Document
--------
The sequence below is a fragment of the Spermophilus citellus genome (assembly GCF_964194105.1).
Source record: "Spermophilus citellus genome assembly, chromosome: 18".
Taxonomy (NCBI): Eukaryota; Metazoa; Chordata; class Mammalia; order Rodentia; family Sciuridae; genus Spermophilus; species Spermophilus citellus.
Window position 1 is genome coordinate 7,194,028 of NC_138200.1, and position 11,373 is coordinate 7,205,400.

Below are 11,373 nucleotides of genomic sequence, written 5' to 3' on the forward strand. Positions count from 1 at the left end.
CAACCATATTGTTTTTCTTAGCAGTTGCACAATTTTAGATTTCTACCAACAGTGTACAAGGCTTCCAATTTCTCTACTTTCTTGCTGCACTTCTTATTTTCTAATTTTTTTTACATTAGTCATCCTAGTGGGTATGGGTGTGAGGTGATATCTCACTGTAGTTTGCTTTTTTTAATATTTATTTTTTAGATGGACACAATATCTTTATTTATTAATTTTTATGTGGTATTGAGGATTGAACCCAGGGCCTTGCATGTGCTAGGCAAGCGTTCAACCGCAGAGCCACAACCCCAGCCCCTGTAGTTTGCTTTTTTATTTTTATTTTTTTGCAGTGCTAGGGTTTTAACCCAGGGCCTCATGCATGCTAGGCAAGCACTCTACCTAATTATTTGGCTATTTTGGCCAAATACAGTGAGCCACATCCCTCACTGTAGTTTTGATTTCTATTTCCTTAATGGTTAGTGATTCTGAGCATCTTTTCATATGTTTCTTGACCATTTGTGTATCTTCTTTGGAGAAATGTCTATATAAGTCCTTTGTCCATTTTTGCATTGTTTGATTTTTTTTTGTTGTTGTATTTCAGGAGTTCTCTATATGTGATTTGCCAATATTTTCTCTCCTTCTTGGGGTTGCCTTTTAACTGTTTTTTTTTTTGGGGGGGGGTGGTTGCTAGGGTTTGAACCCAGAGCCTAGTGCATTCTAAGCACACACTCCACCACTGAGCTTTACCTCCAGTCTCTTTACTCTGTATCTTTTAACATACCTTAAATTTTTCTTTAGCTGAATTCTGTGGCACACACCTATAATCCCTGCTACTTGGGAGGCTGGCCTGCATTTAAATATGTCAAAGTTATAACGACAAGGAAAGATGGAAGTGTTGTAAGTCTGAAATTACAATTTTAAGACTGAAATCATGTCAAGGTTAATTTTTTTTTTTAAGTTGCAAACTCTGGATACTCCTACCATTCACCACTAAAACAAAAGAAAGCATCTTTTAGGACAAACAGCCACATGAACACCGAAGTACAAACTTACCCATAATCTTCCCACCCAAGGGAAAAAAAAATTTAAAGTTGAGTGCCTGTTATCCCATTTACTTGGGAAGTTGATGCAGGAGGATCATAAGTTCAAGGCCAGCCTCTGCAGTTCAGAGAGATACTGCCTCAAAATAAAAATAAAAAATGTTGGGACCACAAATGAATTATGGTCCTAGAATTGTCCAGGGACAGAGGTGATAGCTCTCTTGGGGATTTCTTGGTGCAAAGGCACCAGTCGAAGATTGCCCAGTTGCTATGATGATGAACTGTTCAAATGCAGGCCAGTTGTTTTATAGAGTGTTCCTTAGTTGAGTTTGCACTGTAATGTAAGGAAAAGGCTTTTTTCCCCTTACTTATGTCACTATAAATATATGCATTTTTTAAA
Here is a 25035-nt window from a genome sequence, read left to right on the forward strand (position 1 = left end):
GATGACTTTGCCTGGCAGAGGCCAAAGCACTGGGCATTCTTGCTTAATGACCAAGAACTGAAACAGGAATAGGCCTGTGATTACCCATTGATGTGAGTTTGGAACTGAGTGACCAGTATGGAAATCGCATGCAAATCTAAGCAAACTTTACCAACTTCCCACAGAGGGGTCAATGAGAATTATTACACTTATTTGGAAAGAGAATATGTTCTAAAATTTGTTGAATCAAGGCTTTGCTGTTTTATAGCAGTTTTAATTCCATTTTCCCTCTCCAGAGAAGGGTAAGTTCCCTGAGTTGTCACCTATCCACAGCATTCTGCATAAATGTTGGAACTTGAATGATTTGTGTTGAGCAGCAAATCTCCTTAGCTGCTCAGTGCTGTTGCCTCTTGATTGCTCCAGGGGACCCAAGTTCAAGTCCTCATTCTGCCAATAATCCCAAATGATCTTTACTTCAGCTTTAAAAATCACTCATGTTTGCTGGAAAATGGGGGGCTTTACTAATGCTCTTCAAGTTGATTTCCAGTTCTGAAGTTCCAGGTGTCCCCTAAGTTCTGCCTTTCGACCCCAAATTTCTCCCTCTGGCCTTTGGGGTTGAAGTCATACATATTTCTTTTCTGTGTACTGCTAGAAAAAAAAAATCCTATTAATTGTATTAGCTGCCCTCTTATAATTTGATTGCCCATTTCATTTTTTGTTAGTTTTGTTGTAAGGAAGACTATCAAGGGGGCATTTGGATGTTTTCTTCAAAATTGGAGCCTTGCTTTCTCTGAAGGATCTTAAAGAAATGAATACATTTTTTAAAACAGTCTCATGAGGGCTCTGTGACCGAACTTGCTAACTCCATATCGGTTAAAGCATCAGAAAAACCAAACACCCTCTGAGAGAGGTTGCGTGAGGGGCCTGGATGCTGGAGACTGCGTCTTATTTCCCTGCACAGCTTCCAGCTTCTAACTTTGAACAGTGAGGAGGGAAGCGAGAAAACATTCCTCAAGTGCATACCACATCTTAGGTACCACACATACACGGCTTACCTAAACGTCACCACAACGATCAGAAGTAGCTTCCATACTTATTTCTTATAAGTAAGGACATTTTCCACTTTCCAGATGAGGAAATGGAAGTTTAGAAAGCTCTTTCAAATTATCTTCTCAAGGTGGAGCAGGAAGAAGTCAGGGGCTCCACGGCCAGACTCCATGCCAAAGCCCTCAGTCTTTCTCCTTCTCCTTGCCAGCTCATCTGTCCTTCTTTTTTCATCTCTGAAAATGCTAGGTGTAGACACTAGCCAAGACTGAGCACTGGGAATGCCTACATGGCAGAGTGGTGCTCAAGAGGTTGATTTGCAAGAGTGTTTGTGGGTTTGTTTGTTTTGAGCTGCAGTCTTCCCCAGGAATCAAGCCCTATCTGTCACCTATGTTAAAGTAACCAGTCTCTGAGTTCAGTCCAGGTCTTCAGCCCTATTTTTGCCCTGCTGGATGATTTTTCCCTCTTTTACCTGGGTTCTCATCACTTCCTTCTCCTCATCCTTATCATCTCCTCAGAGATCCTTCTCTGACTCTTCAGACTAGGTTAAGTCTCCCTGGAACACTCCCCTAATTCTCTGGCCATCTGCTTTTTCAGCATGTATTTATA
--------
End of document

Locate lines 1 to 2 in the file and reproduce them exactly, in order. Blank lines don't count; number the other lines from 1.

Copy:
The sequence below is a fragment of the Spermophilus citellus genome (assembly GCF_964194105.1).
Source record: "Spermophilus citellus genome assembly, chromosome: 18".